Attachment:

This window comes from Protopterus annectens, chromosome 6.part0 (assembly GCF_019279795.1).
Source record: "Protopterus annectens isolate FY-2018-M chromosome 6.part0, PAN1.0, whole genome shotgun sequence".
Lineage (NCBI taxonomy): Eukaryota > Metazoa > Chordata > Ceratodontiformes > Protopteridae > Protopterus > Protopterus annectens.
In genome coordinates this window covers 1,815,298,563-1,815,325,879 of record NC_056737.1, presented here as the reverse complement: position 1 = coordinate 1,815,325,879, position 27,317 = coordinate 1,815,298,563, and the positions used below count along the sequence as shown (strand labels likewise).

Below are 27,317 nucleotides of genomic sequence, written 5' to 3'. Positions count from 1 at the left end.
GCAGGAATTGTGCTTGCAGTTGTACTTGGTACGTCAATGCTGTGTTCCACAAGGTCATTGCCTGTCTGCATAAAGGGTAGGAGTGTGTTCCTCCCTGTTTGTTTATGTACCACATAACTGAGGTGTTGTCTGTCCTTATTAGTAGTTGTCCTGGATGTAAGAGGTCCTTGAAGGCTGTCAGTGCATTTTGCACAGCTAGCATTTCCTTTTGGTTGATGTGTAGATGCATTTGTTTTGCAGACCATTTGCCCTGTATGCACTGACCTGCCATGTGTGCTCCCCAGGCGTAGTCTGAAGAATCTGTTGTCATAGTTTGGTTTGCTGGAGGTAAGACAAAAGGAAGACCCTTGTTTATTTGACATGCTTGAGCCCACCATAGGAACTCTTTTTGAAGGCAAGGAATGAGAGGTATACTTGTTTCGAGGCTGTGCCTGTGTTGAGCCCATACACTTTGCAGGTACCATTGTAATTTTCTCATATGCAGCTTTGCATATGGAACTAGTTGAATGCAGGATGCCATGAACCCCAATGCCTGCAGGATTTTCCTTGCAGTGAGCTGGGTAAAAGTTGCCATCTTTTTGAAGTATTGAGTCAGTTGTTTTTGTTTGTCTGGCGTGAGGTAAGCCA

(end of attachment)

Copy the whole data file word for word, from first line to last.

This window comes from Protopterus annectens, chromosome 6.part0 (assembly GCF_019279795.1).
Source record: "Protopterus annectens isolate FY-2018-M chromosome 6.part0, PAN1.0, whole genome shotgun sequence".
Lineage (NCBI taxonomy): Eukaryota > Metazoa > Chordata > Ceratodontiformes > Protopteridae > Protopterus > Protopterus annectens.
In genome coordinates this window covers 1,815,298,563-1,815,325,879 of record NC_056737.1, presented here as the reverse complement: position 1 = coordinate 1,815,325,879, position 27,317 = coordinate 1,815,298,563, and the positions used below count along the sequence as shown (strand labels likewise).

Below are 27,317 nucleotides of genomic sequence, written 5' to 3'. Positions count from 1 at the left end.
GCAGGAATTGTGCTTGCAGTTGTACTTGGTACGTCAATGCTGTGTTCCACAAGGTCATTGCCTGTCTGCATAAAGGGTAGGAGTGTGTTCCTCCCTGTTTGTTTATGTACCACATAACTGAGGTGTTGTCTGTCCTTATTAGTAGTTGTCCTGGATGTAAGAGGTCCTTGAAGGCTGTCAGTGCATTTTGCACAGCTAGCATTTCCTTTTGGTTGATGTGTAGATGCATTTGTTTTGCAGACCATTTGCCCTGTATGCACTGACCTGCCATGTGTGCTCCCCAGGCGTAGTCTGAAGAATCTGTTGTCATAGTTTGGTTTGCTGGAGGTAAGACAAAAGGAAGACCCTTGTTTATTTGACATGCTTGAGCCCACCATAGGAACTCTTTTTGAAGGCAAGGAATGAGAGGTATACTTGTTTCGAGGCTGTGCCTGTGTTGAGCCCATACACTTTGCAGGTACCATTGTAATTTTCTCATATGCAGCTTTGCATATGGAACTAGTTGAATGCAGGATGCCATGAACCCCAATGCCTGCAGGATTTTCCTTGCAGTGAGCTGGGTAAAAGTTGCCATCTTTTTGAAGTATTGAGTCAGTTGTTTTTGTTTGTCTGGCGTGAGGTAAGCCA